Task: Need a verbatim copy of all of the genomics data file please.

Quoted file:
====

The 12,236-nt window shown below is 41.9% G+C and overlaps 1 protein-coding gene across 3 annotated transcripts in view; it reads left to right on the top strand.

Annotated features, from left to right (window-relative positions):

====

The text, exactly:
The 12,236-nt window shown below is 41.9% G+C and overlaps 1 protein-coding gene across 3 annotated transcripts in view; it reads left to right on the top strand.

Annotated features, from left to right (window-relative positions):